This is a story I’ve told close friends a dozen times. Feel free to skip this article if you’ve heard it. For everyone else. Enjoy the following tale.
I moved to Philadelphia in 2012, unemployed and looking for a change. I applied for a position as a Philadelphia Fire Fighter. Sending in an application only puts you on a waiting list as there are literally thousands of people who apply. After sending in my information I promptly received a response saying
12/6/12 – “We received your request and you are now in our database. When the application period opens, we will notify you …”
The next piece of communication I received states there is a test upcoming with a 100 plus page packet of information to study from. I have three months to take the ultimate test to determine if I qualify. Bonus points are awarded for – being a volunteer fire fighter (nope), being a military veteran (nope), being an EMT (damn). I have nothing to help my overall score.
The test was held in a school not far from me. There were at least a thousand people that showed up and completely filled every classroom. This felt like a make or break moment for me. After the test was over I felt pretty good. I received my scores pretty quickly. 100%! Thrilled, I’m thinking I’m in without a doubt. Any day now I’ll get a letter in the mail to tell what the next steps are. I waited and waited… and waited, and waited. Eventually I forgot that I even applied because a full 2 years went by before I finally heard back!
4/28/15 – “The Fire Department is initiating the hiring process for the 1st Firefighter class. Your name has been reached for certification as a potential candidate.”
This is it! It’s happening. I go to the orientation. This is no college orientation where they show you around and convince you to attend. This was meant to strike fear in the soul of anyone who dared apply for this position. They wanted to weed out anyone who had even the slightest concern about diving into a burning building, participating in an intensive boot camp, or accepting that you are just a number in a sea of potential cadets. This had no effect on me. I was ready for it. The idea of a boot camp was exciting to me. The idea of being a life saving moment is someone else’s life was a dream. When do we start!?
6/6/15 – “I am happy to inform you that you are being offered a conditional appointment to the position of Firefighter with the Philadelphia Fire Department.”
Whoa! There we go. Within this letter are the dates for me to get my gear fitting and when to get a physical performed by the city’s physician. Oh no, I have a vacation planned and paid for that overlaps with the gear fitting. I can’t make it. Nothing I can do. I send out 3 emails of the next few days with no response… I’m sweating. With no choice, I leave for vacation without a response thinking I have just lost this opportunity I’ve been waiting over 2 years for. (Spoiler: From the title of this article you know I got the spot. But, this scare happens a few more times throughout this story.)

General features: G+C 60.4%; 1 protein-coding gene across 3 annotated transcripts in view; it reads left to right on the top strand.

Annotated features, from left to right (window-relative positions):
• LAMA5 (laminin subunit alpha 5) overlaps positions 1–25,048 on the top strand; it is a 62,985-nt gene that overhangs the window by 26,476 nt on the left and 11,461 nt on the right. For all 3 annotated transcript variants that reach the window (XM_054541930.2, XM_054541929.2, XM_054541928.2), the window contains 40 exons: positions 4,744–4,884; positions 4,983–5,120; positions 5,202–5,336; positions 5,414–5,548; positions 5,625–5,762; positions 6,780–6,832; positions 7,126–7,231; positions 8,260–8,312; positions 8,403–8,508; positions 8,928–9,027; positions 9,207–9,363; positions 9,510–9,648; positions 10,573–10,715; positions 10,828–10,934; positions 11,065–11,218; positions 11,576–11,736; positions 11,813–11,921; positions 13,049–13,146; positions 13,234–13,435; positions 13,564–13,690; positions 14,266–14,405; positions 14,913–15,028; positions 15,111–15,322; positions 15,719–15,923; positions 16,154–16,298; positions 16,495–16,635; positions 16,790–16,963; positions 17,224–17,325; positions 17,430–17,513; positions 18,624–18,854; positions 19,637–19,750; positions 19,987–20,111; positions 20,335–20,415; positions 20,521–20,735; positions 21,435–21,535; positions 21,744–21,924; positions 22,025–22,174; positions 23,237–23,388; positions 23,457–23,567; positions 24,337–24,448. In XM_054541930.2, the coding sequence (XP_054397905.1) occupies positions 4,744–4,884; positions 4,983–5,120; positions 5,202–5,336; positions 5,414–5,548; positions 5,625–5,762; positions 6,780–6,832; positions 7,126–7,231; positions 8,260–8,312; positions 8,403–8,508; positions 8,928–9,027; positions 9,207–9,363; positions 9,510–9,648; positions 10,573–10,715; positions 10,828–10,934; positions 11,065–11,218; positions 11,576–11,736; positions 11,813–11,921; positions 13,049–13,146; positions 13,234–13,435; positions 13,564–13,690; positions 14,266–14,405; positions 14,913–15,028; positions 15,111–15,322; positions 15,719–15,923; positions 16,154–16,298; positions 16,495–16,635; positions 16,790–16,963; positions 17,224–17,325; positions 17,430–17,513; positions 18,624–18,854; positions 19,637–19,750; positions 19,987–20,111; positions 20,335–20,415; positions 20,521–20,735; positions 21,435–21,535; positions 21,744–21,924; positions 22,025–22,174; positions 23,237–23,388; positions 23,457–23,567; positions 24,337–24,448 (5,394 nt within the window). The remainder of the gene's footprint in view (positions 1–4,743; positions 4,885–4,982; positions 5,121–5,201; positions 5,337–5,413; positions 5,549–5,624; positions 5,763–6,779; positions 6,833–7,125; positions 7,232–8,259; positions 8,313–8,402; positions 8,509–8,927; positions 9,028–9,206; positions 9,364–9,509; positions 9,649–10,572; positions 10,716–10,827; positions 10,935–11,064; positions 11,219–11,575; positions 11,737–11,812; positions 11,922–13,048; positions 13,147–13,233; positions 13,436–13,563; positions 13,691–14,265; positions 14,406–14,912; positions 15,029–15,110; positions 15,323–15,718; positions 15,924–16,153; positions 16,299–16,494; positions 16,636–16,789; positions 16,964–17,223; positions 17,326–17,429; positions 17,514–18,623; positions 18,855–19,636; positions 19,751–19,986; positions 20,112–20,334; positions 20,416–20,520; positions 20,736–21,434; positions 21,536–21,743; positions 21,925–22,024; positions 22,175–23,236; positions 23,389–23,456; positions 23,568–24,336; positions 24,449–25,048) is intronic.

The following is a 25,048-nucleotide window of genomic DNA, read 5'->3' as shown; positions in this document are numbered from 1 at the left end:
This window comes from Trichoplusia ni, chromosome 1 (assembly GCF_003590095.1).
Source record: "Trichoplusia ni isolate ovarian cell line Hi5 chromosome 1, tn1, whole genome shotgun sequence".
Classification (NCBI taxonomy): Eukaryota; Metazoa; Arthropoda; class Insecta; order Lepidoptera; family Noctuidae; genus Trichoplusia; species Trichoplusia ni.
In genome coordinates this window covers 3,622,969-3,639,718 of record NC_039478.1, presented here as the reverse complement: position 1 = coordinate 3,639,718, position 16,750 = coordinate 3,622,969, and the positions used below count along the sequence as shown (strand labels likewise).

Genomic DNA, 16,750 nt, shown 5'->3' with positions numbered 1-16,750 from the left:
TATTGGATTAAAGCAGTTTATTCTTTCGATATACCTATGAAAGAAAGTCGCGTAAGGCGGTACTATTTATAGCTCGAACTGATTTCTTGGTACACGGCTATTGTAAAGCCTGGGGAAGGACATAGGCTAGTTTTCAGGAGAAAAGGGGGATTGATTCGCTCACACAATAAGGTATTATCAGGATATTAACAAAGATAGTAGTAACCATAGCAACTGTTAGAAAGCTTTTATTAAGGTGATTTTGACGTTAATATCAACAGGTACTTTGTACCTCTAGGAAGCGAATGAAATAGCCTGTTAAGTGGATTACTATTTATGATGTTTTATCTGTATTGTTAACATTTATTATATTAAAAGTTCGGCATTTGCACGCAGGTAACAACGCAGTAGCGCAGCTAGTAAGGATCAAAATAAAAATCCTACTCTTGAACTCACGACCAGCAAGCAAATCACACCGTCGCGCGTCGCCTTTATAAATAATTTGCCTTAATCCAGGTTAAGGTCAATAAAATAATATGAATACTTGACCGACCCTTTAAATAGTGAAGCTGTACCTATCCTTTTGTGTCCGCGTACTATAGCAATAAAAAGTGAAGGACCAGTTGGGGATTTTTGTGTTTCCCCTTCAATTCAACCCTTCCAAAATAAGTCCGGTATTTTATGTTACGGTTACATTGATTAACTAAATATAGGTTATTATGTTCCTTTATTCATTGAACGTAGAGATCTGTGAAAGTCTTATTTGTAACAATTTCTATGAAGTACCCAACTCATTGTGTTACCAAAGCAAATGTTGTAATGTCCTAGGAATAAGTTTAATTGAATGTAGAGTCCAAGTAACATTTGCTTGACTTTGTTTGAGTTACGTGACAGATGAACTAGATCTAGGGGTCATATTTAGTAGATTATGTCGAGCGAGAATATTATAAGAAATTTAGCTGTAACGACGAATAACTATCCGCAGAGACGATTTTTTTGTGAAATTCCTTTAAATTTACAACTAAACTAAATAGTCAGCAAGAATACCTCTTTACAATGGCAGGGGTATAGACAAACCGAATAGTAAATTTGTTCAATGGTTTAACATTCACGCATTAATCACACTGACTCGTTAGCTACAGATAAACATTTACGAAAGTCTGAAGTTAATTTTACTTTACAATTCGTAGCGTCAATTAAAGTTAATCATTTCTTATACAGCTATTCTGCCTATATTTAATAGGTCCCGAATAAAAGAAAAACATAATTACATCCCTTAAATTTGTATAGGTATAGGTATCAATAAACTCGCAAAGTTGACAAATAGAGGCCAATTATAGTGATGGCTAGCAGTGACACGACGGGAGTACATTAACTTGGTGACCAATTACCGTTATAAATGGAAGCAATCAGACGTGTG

6/28/15 – “YOU ARE TO REPORT TO THE SAFETY OFFICE, LOCATED AT THE PHILADELPHIA FIRE ACADEMY, 5200 PENNYPACK STREET & STATE ROAD, TO BE FITTED FOR BUNKER GEAR ON:
SCHEDULED DATE: 6/29/2015″
It was cold, it had not other information, it was only one day’s notice with no option to reschedule. I was thrilled to get it. I don’t even remember what I did with work. I received this email on a Sunday afternoon, the fitting was the next day on Monday. All I remember is, I went to the fitting.
Next came the first day expectations letter. This took some time to come in. About 5 months later to be exact. (If you’re doing the math we’re at about 3 years in.) The expectations were as follows.
11/5/15 – “The ability: to run 1 1/2 mile, to do pushups nonstop for two minutes, to do sit-ups nonstop for two minutes,, to do pull-ups nonstop for one minute.”
If you’re like me. You saw this list and thought – I could run that, pushups and sit-ups are hard but that’s doable. PULL-UPS NONSTOP FOR ONE MINUTE!! ARE YOU OUT OF YOUR MIND!? Well, I started training. Everyday. I still had no idea when the academy was going to start. I’m just busy running hills, lifting, swimming and trying to meet these crazy first day expectations.
11/29/15 – I make the worst mistake of my life. I still have thoughts of what if. I go to a Ninja Warrior gym. I’m there for about 10 minutes and decide to climb the warped wall. I’m feeling really good. I’ve been training pretty hard for the entire month. Easily, I’m in the best shape of my life. I make it to the top, no problem. Not noticing any stairs to get back down, I decide to slide down the front of the wall. At the bottom my foot get stuck underneath me, twists back way too far and POP! My foot swells like a water balloon. It’s off the ER. After a number of MRI’s, scans and Dr visits it’s confirmed. I tore a ligament in my foot and need to get surgery. Once again. I feel like this is it. My 3 year journey to become a fire fighter is once again over.